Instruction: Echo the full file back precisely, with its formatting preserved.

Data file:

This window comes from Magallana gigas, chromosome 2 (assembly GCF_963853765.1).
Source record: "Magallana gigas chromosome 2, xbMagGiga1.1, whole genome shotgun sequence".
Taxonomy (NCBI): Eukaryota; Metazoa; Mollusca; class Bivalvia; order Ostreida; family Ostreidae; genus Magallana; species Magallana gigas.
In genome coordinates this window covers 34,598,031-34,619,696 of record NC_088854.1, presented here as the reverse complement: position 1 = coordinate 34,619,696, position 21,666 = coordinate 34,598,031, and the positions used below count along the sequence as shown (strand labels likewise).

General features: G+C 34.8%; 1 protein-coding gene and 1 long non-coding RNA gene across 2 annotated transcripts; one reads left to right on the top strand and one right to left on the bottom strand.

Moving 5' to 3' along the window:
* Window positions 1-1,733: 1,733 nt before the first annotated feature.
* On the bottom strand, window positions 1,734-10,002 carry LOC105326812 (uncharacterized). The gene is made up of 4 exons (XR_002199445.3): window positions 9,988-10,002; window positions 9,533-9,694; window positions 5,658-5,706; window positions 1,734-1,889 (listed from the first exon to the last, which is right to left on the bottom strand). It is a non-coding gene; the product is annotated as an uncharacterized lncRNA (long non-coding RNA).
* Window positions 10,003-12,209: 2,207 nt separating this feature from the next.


This window comes from Magallana gigas, chromosome 2 (assembly GCF_963853765.1).
Source record: "Magallana gigas chromosome 2, xbMagGiga1.1, whole genome shotgun sequence".
Taxonomy (NCBI): Eukaryota; Metazoa; Mollusca; class Bivalvia; order Ostreida; family Ostreidae; genus Magallana; species Magallana gigas.
In genome coordinates this window covers 34,598,031-34,619,696 of record NC_088854.1, presented here as the reverse complement: position 1 = coordinate 34,619,696, position 21,666 = coordinate 34,598,031, and the positions used below count along the sequence as shown (strand labels likewise).

General features: G+C 34.8%; 1 protein-coding gene and 1 long non-coding RNA gene across 2 annotated transcripts; one reads left to right on the top strand and one right to left on the bottom strand.

Moving 5' to 3' along the window:
* Window positions 1-1,733: 1,733 nt before the first annotated feature.
* On the bottom strand, window positions 1,734-10,002 carry LOC105326812 (uncharacterized). The gene is made up of 4 exons (XR_002199445.3): window positions 9,988-10,002; window positions 9,533-9,694; window positions 5,658-5,706; window positions 1,734-1,889 (listed from the first exon to the last, which is right to left on the bottom strand). It is a non-coding gene; the product is annotated as an uncharacterized lncRNA (long non-coding RNA).
* Window positions 10,003-12,209: 2,207 nt separating this feature from the next.